Breaking Update: Chicago PD Threatened Laquan McDonald Witnesses; Fabricated Statements

Three witnesses to the Laquan McDonald murder in Chicago have come forward stating that they were intimidated and threatened for hours by the Chicago police in an attempt to get them to change their stories to match that of the official narrative. When that was unsuccessful, their statements were left out and other statements were fabricated by police “investigators” that matched the cover story that McDonald had lunged at Officer Jason Van Dyke.

Other witnesses have also come forward stating that, rather than question them about what they saw, police at the scene ordered them to leave under threat of arrest. Furthermore, those implicated in the cover-up, which already included evidence of lies in official statements by the officers on scene and the deliberate deletion of surveillance video at a nearby Burger King, is now spreading department wide and up and down the chain of command within the Chicago PD.

Via CNN:

The attorneys also allege that police officers up the chain of command fabricated witness accounts to support the way officers at the scene described the October 20, 2014, shooting as justified.

“It’s not just the officers on the street,” attorney Jeffrey Neslund told CNN. “It’s a lieutenant, a sergeant and detectives — and the lengths they went to justify what simply was not true…”

CNN legal analyst Joey Jackson said the allegations made by Neslund and Robbins are a significant development.

“In the event that it’s true, you have multiple underlying charges: intimidating witnesses, falsifying public records and you have a conspiracy that more than one person was involved,” Jackson said. “This has the potential of taking down a lot of people in that police department.”

“The issue then becomes how high of a level does this go: Who knew about this?”…

Attorneys: Witness said an officer was ‘going to get me’

Attorneys Robbins and Neslund were seeking a settlement with the city on behalf of McDonald’s family when they requested witnesses’ statements to police. They personally interviewed three witnesses. They found that the accounts police provided did not match what witnesses told the lawyers.

These were the accounts the lawyers say witnesses gave to them:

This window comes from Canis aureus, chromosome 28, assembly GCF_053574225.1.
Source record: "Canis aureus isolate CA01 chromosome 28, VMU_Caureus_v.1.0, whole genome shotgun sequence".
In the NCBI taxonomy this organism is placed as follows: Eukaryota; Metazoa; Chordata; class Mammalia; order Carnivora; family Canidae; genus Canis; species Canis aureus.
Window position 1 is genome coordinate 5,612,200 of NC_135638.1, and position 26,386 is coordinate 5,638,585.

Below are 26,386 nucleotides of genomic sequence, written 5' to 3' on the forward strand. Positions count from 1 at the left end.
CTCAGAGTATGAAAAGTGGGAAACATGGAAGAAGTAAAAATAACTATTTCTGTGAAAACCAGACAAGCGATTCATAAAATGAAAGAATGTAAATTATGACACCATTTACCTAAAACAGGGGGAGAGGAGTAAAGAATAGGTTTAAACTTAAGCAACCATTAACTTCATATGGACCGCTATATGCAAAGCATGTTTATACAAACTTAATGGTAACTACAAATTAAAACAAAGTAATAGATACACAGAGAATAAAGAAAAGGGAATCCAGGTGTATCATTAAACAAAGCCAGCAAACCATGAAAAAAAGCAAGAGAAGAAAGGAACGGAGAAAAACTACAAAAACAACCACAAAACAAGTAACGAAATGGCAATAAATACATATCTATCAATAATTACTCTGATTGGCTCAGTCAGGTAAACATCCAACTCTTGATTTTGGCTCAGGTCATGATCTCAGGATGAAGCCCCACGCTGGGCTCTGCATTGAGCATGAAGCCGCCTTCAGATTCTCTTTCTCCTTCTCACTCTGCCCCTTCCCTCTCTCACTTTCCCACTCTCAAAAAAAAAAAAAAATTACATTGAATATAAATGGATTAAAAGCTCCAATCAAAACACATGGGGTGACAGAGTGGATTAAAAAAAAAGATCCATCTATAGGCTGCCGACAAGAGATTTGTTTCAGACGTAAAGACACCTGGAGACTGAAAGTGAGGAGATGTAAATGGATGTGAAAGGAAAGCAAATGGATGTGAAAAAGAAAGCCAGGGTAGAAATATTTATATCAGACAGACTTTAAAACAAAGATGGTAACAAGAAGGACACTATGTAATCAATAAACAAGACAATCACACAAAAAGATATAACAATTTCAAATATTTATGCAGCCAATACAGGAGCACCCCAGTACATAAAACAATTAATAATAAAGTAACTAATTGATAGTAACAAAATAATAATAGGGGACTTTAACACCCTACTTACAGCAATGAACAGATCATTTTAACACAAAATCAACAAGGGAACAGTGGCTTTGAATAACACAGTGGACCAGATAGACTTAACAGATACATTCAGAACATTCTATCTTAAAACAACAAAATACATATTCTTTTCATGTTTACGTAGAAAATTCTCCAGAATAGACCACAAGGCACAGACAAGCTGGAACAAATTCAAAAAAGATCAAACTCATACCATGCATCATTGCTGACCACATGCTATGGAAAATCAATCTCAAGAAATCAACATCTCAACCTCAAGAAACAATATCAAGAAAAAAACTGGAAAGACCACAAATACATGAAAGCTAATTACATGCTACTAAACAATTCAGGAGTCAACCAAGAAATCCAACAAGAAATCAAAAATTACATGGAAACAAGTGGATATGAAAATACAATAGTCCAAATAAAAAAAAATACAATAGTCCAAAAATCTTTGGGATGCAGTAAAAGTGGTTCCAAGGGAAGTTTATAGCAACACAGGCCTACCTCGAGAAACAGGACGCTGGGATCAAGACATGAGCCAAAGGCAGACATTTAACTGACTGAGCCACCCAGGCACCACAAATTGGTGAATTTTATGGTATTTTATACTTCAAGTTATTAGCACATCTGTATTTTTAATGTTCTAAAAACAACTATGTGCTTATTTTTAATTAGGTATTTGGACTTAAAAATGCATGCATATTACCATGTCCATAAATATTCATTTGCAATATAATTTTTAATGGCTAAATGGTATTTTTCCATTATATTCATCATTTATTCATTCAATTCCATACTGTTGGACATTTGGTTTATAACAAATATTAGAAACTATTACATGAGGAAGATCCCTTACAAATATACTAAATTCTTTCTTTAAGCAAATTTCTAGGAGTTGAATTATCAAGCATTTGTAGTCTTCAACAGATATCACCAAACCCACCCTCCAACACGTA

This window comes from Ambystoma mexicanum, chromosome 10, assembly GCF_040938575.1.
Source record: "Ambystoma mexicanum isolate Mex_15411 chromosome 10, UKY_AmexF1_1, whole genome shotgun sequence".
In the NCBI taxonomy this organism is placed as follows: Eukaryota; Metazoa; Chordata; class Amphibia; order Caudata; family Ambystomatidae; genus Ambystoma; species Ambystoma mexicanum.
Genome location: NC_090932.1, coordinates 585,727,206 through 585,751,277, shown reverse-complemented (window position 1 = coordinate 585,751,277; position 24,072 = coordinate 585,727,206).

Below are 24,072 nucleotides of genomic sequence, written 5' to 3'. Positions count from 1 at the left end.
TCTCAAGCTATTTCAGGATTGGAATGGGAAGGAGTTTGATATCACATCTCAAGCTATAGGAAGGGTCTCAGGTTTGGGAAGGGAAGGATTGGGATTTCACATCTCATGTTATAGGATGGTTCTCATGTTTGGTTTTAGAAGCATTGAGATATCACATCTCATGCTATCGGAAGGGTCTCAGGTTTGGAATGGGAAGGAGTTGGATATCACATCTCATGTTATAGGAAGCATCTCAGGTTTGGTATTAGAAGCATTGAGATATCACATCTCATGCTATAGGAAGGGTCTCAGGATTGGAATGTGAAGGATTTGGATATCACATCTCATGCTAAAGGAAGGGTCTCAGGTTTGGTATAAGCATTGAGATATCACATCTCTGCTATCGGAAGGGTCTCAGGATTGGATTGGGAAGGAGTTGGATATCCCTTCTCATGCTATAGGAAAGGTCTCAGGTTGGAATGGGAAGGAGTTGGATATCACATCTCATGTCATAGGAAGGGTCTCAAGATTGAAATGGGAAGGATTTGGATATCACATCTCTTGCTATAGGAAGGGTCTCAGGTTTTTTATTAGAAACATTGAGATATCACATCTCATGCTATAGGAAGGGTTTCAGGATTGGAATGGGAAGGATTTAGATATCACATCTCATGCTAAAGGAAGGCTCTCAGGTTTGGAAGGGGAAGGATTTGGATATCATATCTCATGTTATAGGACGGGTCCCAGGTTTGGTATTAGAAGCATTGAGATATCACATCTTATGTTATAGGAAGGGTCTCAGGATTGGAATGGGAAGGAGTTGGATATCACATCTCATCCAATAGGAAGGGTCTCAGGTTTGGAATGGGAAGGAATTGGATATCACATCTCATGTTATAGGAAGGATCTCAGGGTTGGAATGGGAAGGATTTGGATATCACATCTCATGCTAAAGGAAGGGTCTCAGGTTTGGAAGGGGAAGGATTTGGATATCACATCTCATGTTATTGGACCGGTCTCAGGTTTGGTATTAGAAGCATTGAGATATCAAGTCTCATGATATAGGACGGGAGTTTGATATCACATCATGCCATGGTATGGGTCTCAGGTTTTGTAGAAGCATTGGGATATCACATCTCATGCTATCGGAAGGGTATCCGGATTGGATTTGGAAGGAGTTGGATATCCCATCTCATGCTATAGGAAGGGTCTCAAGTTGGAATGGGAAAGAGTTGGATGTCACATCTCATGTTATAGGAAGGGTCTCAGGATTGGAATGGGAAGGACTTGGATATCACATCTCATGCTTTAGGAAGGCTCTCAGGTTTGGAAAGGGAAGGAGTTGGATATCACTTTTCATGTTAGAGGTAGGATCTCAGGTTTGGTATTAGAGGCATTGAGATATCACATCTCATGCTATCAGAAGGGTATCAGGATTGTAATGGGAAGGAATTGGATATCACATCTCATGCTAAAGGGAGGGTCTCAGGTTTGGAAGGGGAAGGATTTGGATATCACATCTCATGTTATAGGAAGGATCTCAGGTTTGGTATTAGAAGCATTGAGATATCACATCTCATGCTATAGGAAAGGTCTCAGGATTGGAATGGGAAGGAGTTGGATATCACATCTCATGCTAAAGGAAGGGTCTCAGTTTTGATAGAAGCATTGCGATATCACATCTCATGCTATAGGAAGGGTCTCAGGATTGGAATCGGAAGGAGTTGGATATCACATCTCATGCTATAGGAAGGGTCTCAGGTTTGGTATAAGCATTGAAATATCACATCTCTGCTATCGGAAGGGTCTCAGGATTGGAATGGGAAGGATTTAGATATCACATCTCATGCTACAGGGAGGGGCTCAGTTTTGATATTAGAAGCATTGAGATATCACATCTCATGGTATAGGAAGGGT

A motorist and his son who witnessed the shooting said a uniformed officer told the man “to get out of there immediately, to drive off or be arrested,” Robbins told CNN.

“This is somebody who is an occurrence witness to a fatal shooting,” Robbins said. “Nobody asked him, ‘What did you see?’ “

Another witness, a truck driver who was at a nearby Burger King, told the attorneys that he and two other witnesses, a woman and her friend who both saw the shooting, were put in police cars, taken to a station and interviewed for hours in separate rooms.

“He kept describing it and he said the police were visibly angry with him and arguing with him about what happened, saying, ‘That’s not what happened,’ ” Robbins said. “He’d say, ‘Well, that’s what I saw.’ They said, ‘No, you’re wrong.’ “

At one point, the trucker told police he needed to get back to work for a 6 a.m. shift, according to Robbins. “The police said, ‘We don’t give a f— about your truck. Let’s go through this again,’ ” Robbins said.

In their letters to the city, the lawyers describe the account of the woman taken to the same station with the truck driver. They did not interview her but say she spoke to McDonald’s family and told them the teen was “trying to run away from (police),” Neslund wrote.

The woman, Neslund alleged, was so appalled when shots rang out that she yelled at Van Dyke: “Stop shooting.”

“There’s a reason they kept us there ’til 4 a.m.,” the woman told McDonald’s family, according to Neslund. “One officer said he was going to get me.”

When the witnesses refused to change their statements, Robbins wrote, “the investigating officers simply fabricated civilian accounts in the reports.”